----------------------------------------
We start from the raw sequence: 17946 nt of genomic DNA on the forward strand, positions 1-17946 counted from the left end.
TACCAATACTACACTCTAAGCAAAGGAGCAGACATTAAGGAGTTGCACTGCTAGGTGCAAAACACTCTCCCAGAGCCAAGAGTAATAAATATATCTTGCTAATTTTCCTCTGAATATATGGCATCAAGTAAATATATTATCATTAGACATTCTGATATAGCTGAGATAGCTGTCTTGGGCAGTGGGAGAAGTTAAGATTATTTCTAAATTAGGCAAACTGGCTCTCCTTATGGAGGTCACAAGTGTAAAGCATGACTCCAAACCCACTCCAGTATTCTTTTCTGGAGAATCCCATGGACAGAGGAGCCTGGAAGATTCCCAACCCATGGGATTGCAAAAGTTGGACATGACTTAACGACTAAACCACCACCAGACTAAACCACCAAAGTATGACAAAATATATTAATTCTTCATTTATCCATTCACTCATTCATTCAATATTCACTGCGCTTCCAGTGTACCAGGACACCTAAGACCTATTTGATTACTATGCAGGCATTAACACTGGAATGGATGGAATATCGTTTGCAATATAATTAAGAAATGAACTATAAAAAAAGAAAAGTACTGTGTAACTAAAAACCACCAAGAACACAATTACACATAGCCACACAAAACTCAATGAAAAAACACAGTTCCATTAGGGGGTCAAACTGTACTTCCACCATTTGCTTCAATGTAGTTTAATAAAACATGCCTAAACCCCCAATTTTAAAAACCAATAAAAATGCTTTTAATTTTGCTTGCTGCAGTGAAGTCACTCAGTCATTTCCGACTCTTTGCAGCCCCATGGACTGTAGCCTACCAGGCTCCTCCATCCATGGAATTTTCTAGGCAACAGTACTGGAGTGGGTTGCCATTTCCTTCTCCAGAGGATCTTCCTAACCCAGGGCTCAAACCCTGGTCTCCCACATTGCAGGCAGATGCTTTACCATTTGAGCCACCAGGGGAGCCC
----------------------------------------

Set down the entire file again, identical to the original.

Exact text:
We start from the raw sequence: 17946 nt of genomic DNA on the forward strand, positions 1-17946 counted from the left end.
TACCAATACTACACTCTAAGCAAAGGAGCAGACATTAAGGAGTTGCACTGCTAGGTGCAAAACACTCTCCCAGAGCCAAGAGTAATAAATATATCTTGCTAATTTTCCTCTGAATATATGGCATCAAGTAAATATATTATCATTAGACATTCTGATATAGCTGAGATAGCTGTCTTGGGCAGTGGGAGAAGTTAAGATTATTTCTAAATTAGGCAAACTGGCTCTCCTTATGGAGGTCACAAGTGTAAAGCATGACTCCAAACCCACTCCAGTATTCTTTTCTGGAGAATCCCATGGACAGAGGAGCCTGGAAGATTCCCAACCCATGGGATTGCAAAAGTTGGACATGACTTAACGACTAAACCACCACCAGACTAAACCACCAAAGTATGACAAAATATATTAATTCTTCATTTATCCATTCACTCATTCATTCAATATTCACTGCGCTTCCAGTGTACCAGGACACCTAAGACCTATTTGATTACTATGCAGGCATTAACACTGGAATGGATGGAATATCGTTTGCAATATAATTAAGAAATGAACTATAAAAAAAGAAAAGTACTGTGTAACTAAAAACCACCAAGAACACAATTACACATAGCCACACAAAACTCAATGAAAAAACACAGTTCCATTAGGGGGTCAAACTGTACTTCCACCATTTGCTTCAATGTAGTTTAATAAAACATGCCTAAACCCCCAATTTTAAAAACCAATAAAAATGCTTTTAATTTTGCTTGCTGCAGTGAAGTCACTCAGTCATTTCCGACTCTTTGCAGCCCCATGGACTGTAGCCTACCAGGCTCCTCCATCCATGGAATTTTCTAGGCAACAGTACTGGAGTGGGTTGCCATTTCCTTCTCCAGAGGATCTTCCTAACCCAGGGCTCAAACCCTGGTCTCCCACATTGCAGGCAGATGCTTTACCATTTGAGCCACCAGGGGAGCCC